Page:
Nicholas Kristof wrote that Congress’ hearts can change for a return to protecting the public trust if they witnessed first-hand incredible wonders of nature.
During John Muir’s time in the late 1900s, when he and other noble people created the National Parks, they tackled the forces of extreme capitalism to get it done. Those forces are strong again today.
In the 1900s, Muir and others saved our natural wonders for all to inherit; they believed this to be a tenet of democracy. The current demise of the public trust is much more an ideological struggle than a budget issue. Muir and others won the battle with eloquent, visionary prose. Our priorities are being set by a minority that can’t wait for the fire sale.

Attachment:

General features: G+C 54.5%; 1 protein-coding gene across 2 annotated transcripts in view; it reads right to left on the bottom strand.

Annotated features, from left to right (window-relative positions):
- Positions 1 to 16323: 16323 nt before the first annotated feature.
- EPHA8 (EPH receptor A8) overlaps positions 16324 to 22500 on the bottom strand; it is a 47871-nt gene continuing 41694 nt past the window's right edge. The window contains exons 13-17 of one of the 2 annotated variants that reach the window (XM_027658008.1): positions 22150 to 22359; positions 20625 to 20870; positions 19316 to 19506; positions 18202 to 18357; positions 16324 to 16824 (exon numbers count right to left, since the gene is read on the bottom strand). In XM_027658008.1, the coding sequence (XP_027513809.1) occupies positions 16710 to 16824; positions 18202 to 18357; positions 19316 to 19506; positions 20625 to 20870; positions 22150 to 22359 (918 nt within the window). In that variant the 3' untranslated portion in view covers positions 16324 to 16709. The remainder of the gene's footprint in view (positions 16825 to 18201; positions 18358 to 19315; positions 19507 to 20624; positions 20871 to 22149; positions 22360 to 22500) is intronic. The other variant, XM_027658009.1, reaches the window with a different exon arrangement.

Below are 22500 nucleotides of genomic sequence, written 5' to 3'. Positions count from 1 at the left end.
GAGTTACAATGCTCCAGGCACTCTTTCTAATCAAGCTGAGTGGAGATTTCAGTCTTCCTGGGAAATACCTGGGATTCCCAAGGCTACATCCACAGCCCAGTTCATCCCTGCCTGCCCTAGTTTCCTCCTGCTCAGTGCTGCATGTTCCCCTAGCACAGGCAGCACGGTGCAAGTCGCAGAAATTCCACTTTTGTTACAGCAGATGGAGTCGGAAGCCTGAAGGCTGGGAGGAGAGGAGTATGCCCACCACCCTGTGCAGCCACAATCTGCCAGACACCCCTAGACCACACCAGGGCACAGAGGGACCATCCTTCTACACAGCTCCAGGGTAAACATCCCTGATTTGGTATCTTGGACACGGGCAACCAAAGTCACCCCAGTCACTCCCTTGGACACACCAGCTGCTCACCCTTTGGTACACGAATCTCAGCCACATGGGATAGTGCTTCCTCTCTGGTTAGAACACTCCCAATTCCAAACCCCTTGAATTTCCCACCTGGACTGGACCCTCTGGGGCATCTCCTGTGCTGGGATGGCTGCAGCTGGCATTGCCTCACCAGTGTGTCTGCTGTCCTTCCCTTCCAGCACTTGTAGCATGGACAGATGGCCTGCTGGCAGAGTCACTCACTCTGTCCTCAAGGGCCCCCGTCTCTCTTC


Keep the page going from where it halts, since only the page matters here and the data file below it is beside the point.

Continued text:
This summer along the John Muir Trail, I met a Sequoia-Kings National Park ranger who had just done an all-nighter rescuing an older gentleman in Central Basin; the ranger faces fewer work hours because of sequestration and will have to get other jobs to make it. Later on the trail, we were ironically serenaded three times daily by military jets. At what cost and importance do they play over Mt. Whitney?